Blue and brown eye experiment

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Jane Elliott

blue and brown eye experiment

Big Debate on Racism

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Elliott," Steven yelled as he slung his books on his desk. Why'd they shoot that King? Would you like to find out? A chorus of "Yeahs" went up, and so began one of the most astonishing exercises ever conducted in an American classroom. Now, almost four decades later, Elliott's experiment still matters—to the grown children with whom she experimented, to the people of Riceville, population , who all but ran her out of town, and to thousands of people around the world who have also participated in an exercise based on the experiment. She prefers the term "exercise.

But while Griffin may personify an overt form of prejudice, the kind that draws near universal scorn, it's the unconscious, sublimated or throwaway manifestation of racism that tends to receive most institutional focus. Later this month a Manifesto Club report entitled The Myth of Racist Kids will argue that primary schoolchildren are being subject to a counterproductive level of anti-racist vigilance, in which childish insults are scrutinised for racism. The report's author, Adrian Hart, says: "Such anti-racist policies can create divisions where none had existed by turning every-day playground spats into 'race issues'… There are a small number of cases of sustained targeted bullying, and schools certainly need to deal with those. But most of these 'racist incidents' are just kids falling out. They don't need re-educating out of their prejudice — they and their teachers need to be left alone. It would be hard to reach a conclusion more at variance with the position of Jane Elliott.

Jane Elliott, internationally known teacher, lecturer, diversity trainer, and recipient of the National Mental Health Association Award for Excellence in Education, exposes prejudice and bigotry for what it is, an irrational class system based upon purely arbitrary factors. And if you think this does not apply to you. In response to the assassination of Martin Luther King, Jr. Everyone who is exposed to Jane Elliott's work, be it through a lecture, workshop, or video, is dramatically affected by it. It won't help much to be prepared to face Jane Elliott.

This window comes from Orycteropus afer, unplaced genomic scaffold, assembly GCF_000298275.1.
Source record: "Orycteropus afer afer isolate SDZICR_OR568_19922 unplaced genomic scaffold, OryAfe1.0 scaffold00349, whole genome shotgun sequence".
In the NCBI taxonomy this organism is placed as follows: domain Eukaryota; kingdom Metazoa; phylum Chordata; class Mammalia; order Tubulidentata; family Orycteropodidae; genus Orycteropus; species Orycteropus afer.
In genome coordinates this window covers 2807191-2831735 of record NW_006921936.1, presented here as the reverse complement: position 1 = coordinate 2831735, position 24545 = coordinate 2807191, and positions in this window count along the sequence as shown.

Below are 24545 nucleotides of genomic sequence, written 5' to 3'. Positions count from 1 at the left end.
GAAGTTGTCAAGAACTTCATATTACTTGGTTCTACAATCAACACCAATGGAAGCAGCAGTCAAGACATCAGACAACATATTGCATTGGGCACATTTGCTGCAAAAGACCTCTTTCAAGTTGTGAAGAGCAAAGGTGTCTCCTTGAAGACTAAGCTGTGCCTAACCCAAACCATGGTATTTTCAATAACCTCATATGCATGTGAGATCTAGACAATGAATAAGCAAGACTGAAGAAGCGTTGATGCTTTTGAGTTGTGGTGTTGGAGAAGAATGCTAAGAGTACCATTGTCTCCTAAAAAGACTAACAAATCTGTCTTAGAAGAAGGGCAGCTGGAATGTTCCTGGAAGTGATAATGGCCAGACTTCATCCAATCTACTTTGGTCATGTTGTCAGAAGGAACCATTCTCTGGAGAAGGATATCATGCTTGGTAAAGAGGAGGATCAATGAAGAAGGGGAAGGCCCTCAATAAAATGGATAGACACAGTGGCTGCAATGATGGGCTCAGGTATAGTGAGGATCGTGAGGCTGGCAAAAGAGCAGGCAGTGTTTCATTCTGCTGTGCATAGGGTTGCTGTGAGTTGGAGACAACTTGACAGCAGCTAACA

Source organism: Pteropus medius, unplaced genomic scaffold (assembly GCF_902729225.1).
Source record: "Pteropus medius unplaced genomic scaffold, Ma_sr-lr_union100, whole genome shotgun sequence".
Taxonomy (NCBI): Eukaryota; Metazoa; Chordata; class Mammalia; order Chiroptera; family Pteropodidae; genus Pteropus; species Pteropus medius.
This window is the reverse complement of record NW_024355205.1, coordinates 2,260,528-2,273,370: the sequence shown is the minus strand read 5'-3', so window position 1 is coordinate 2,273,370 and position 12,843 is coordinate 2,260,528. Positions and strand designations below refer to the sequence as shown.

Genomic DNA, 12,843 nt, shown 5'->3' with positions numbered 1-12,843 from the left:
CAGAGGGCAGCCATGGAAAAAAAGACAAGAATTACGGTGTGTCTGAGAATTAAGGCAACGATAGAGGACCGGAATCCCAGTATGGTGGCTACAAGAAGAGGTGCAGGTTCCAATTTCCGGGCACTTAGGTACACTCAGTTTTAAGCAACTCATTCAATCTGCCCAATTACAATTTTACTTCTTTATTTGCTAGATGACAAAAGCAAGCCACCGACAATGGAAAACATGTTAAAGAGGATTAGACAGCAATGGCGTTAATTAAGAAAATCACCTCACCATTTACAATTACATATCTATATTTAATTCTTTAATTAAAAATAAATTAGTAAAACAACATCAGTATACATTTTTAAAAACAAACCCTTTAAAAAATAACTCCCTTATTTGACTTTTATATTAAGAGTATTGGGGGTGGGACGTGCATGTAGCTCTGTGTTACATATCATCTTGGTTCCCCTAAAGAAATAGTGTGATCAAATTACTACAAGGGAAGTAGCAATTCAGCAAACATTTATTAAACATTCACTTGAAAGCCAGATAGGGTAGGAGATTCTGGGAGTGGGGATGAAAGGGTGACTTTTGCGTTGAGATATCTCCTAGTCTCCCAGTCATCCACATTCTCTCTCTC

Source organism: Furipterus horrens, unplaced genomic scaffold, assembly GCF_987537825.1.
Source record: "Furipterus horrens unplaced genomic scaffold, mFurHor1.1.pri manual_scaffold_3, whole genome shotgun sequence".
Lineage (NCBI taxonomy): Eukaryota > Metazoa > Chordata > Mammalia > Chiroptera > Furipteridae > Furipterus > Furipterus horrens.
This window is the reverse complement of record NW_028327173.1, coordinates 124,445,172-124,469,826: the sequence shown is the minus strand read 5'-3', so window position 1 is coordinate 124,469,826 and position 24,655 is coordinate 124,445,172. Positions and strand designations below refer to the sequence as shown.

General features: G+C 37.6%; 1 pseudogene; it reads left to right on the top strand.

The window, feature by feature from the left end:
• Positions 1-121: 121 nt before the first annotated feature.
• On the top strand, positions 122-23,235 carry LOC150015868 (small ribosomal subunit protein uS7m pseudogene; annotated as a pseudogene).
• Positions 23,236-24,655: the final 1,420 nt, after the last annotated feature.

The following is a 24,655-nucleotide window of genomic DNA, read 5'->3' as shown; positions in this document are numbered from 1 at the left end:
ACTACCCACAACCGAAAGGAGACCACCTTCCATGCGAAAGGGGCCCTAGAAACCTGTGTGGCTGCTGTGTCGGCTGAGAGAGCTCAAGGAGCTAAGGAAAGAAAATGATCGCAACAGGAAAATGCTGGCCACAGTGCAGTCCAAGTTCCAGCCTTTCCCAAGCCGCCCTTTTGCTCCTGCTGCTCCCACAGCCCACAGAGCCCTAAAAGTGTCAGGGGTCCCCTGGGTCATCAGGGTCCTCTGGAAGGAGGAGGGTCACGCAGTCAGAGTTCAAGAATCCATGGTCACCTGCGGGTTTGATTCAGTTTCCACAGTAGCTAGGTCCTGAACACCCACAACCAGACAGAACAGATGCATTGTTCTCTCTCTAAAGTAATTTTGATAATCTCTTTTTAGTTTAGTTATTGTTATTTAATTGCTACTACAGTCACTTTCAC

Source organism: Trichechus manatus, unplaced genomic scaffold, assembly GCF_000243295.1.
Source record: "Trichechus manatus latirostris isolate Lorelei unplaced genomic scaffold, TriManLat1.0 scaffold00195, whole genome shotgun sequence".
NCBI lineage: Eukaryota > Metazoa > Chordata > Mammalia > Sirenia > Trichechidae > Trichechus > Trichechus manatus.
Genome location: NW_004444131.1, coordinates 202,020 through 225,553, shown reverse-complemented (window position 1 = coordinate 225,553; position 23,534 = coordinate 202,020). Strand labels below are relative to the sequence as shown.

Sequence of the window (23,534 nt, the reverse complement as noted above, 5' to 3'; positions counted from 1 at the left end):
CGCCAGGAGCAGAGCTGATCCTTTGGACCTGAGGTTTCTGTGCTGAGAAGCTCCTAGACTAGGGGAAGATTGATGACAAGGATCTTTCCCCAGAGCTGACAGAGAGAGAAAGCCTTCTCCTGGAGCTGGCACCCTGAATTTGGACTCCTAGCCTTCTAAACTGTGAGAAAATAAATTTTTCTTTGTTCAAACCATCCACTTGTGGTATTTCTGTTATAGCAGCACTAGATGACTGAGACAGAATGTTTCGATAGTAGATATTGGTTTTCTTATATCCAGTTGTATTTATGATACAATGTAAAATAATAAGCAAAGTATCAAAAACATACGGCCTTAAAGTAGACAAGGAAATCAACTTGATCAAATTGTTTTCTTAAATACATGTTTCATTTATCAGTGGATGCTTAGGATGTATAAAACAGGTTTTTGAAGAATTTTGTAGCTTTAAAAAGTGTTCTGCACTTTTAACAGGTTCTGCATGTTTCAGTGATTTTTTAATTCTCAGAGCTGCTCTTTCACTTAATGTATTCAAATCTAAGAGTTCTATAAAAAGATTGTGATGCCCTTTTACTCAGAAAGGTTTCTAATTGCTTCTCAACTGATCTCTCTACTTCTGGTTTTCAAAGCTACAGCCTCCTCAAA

She is known for her "Blue eyes—Brown eyes" exercise. She first conducted her famous exercise for her class on April 5, , the day after Martin Luther King Jr. When her local newspaper published compositions that the children had written about the experience, the reactions both positive and negative formed the basis for her career as a public speaker against discrimination. Elliott's classroom exercise was filmed the third time she held it with her third-graders to become The Eye of the Storm. This in turn inspired a retrospective that reunited the class members with their teacher fifteen years later in A Class Divided.

Blue eyes, brown eyes: What Jane Elliott's famous experiment says about race 50 years on

On the day after Martin Luther King Jr. So Elliott decided to teach her class a daring lesson in the meaning of discrimination.

Blue Eyes and Brown Eyes: The Jane Elliott Experiment

Jane Elliot was born in in Riceville, Iowa. She works as an American teacher and as a anti-racism activist. This established her career in diversity training. The exercise that Jane Elliot tried out on her third grade class in Riceville, Iowa, was a direct result on Martin Luther King's death. Afterward she had a class discussion about the assassination and racism in general. They were doing what White people do.


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2 thoughts on “Blue and brown eye experiment

  1. Jane Elliott wanted to teach her third graders an important lesson about race and equality. Nearly 50 years later, she's still teaching.

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